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Discussion Starter · #1 ·
Anybody use the water-bucket trick for cooling down your air compressor line before filtering the condensate? Please tell and share pics!

I am building the air hose reel in Shoptnotes 41 and realized the black iron pipe won't take kindly to condensate (not to mention my nailers)
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I'll post a pic or two when done.
 

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I think it's enough to run your air line like the compressor manufacturers recommend. Run a pipe verticle up from the compressor tank and then down to your line air. Gravity will run the overwhelming majority of moisture back to the tank. I don't even use a water trap and I don't really get any water in my air however I live in a pretty dry climate in central Texas.
 

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Water in the line and in the tank results from hot/warm air cooling and condensing. The longer your airline is, the cooler the air will be. Along the way, the airline will collect moisture, and it will collect into enough to make water, not just a damp lining in the hose.

So, there is a method for trapping and evacuating water from the airline. In the picture below, it applies mostly to small shop areas, like one/two car garages. Since you don't have room for a long run, you pipe a route to extend the airline, and trap most of the water so it can be drained easily.
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Whatever you do, please do not use standard PVC pipe. I've seen it blow. Its not pretty.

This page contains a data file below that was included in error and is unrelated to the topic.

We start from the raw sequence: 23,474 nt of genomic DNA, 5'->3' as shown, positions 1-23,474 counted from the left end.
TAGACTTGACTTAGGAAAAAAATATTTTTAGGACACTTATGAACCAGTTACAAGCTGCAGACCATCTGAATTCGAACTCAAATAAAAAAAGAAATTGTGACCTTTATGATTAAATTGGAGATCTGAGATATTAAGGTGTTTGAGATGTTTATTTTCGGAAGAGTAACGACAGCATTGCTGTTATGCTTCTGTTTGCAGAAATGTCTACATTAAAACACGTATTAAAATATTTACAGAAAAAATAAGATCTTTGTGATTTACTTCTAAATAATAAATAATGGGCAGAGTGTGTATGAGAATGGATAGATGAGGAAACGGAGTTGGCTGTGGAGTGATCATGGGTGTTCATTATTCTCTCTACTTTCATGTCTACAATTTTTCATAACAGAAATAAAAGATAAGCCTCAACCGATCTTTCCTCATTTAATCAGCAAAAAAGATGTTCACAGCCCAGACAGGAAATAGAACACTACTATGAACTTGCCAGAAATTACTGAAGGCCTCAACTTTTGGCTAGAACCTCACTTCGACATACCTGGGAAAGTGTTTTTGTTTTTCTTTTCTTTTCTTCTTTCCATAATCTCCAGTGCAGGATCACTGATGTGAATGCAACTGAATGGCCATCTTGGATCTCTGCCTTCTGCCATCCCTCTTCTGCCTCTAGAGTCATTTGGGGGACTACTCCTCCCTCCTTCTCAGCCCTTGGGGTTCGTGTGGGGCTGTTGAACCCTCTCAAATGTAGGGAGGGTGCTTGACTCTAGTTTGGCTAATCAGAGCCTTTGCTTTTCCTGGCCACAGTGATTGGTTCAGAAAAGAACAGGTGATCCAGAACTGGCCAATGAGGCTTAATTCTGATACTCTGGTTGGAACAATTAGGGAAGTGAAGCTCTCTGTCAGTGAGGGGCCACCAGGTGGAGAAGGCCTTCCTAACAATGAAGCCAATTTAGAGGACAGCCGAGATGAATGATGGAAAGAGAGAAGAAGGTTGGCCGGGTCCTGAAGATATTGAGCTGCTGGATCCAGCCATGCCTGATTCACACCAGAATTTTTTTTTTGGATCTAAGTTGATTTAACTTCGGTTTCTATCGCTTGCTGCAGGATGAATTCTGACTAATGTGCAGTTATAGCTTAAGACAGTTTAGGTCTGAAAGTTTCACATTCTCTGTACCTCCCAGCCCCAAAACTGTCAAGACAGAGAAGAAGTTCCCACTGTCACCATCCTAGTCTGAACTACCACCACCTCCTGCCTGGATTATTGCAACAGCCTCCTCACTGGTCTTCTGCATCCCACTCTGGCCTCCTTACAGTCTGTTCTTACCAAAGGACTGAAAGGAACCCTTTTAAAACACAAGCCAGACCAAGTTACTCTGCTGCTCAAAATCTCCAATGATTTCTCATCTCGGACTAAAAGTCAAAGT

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Discussion Starter · #5 ·
Thanks for replies Steve and Cabinetman,

Whatever you do, please do not use standard PVC pipe. I've seen it blow. Its not pretty.
No worries there, I'm not keen on PVC shrapnel injuries either.

As my sometimes-flooding ancient Pennsylvania basement is often 50-60% RH even with the dehumidifer, I'm still interested in doing more and still have questions....

This is the part I'm pretty sure about.... Lets say I lay a run or coil of copper pipe long enough that the compressed air flowing through it eventually reaches the same temp as my shop. Along the way, it cools off. As it cools, the relative humidity goes up. When it reaches 100%, that's the dewpoint and condensation starts in the line... so far so good.

Now for the "does this make sense?" part.....

As the temp in the line keeps falling to the ambient shop temp, doesn't the RH in the line stay the same (100%), and condensation keeps forming? Then, I think we still need some amount of run even at the ambient shop temp to provide surface area for the last bit of condensation to form, which will gradually drop off as you head down the line, so at that point the RH in the line is now at 95.5%.

QUESTION: Doesn't the RH in the line stay at 95.5% until the air in the line either (A) has a temp change, (B) hits dessicating unit, or (C) exits the line into the shop space [at same temp but much lower RH]?

If that's true, then it doesn't take much of a chill in our tools to grab some more grains of moisture out of the line, and that's why I was interested in over-cooling, catching the liquid where it exits the cooling apparatus, and then as the air in the line warms to ambient shop temp, the RH in the line should fall. That way, there's less work for filters or dessicators, or if you don't use them, the line air at shop temp should be a lot less than 95.5% RH.... so there's still little chance of condensation even in a tool that's slightly below temp, say, when you had it stored in the cold cabinet near the door.
 

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I think you're over thinking this a bit. The principle is really pretty simple in that the ambient RH has some affect, but, the fact that compressing air and moving air creates friction...hence heat.

For the best results, add a dryer to your air system. In lieu of that, just add a disposable filter at the air tool being used.






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